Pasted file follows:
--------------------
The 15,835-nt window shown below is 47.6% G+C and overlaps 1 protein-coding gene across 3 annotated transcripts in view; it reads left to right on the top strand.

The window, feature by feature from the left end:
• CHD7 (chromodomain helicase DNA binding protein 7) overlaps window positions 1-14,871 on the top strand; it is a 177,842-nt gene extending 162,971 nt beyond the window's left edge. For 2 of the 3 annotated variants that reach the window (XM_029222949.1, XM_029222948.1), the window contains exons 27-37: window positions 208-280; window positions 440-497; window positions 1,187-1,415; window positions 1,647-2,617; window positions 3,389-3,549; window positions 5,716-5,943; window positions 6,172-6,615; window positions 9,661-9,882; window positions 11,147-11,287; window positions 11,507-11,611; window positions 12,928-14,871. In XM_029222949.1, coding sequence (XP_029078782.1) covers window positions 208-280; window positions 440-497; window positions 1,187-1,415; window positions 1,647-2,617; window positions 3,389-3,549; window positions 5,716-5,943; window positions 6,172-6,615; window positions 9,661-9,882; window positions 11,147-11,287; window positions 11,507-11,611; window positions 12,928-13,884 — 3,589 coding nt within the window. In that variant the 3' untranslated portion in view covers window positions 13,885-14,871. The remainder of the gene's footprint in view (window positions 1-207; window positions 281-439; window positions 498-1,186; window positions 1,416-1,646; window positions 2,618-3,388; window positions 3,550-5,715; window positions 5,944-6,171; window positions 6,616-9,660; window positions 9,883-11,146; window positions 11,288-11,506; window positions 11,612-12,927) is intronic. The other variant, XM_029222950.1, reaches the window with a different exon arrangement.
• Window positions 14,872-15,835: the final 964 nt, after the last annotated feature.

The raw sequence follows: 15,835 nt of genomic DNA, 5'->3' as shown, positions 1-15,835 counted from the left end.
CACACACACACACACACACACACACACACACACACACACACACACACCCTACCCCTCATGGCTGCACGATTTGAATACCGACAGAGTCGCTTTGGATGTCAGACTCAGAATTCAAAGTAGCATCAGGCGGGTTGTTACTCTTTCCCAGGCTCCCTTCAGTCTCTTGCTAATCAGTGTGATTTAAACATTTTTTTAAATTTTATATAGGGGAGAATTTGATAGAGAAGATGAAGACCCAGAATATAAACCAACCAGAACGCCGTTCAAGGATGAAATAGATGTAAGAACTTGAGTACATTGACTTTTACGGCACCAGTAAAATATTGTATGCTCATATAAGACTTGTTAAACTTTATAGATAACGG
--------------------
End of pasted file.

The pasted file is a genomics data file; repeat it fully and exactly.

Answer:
The 15,835-nt window shown below is 47.6% G+C and overlaps 1 protein-coding gene across 3 annotated transcripts in view; it reads left to right on the top strand.

The window, feature by feature from the left end:
• CHD7 (chromodomain helicase DNA binding protein 7) overlaps window positions 1-14,871 on the top strand; it is a 177,842-nt gene extending 162,971 nt beyond the window's left edge. For 2 of the 3 annotated variants that reach the window (XM_029222949.1, XM_029222948.1), the window contains exons 27-37: window positions 208-280; window positions 440-497; window positions 1,187-1,415; window positions 1,647-2,617; window positions 3,389-3,549; window positions 5,716-5,943; window positions 6,172-6,615; window positions 9,661-9,882; window positions 11,147-11,287; window positions 11,507-11,611; window positions 12,928-14,871. In XM_029222949.1, coding sequence (XP_029078782.1) covers window positions 208-280; window positions 440-497; window positions 1,187-1,415; window positions 1,647-2,617; window positions 3,389-3,549; window positions 5,716-5,943; window positions 6,172-6,615; window positions 9,661-9,882; window positions 11,147-11,287; window positions 11,507-11,611; window positions 12,928-13,884 — 3,589 coding nt within the window. In that variant the 3' untranslated portion in view covers window positions 13,885-14,871. The remainder of the gene's footprint in view (window positions 1-207; window positions 281-439; window positions 498-1,186; window positions 1,416-1,646; window positions 2,618-3,388; window positions 3,550-5,715; window positions 5,944-6,171; window positions 6,616-9,660; window positions 9,883-11,146; window positions 11,288-11,506; window positions 11,612-12,927) is intronic. The other variant, XM_029222950.1, reaches the window with a different exon arrangement.
• Window positions 14,872-15,835: the final 964 nt, after the last annotated feature.

The raw sequence follows: 15,835 nt of genomic DNA, 5'->3' as shown, positions 1-15,835 counted from the left end.
CACACACACACACACACACACACACACACACACACACACACACACACCCTACCCCTCATGGCTGCACGATTTGAATACCGACAGAGTCGCTTTGGATGTCAGACTCAGAATTCAAAGTAGCATCAGGCGGGTTGTTACTCTTTCCCAGGCTCCCTTCAGTCTCTTGCTAATCAGTGTGATTTAAACATTTTTTTAAATTTTATATAGGGGAGAATTTGATAGAGAAGATGAAGACCCAGAATATAAACCAACCAGAACGCCGTTCAAGGATGAAATAGATGTAAGAACTTGAGTACATTGACTTTTACGGCACCAGTAAAATATTGTATGCTCATATAAGACTTGTTAAACTTTATAGATAACGG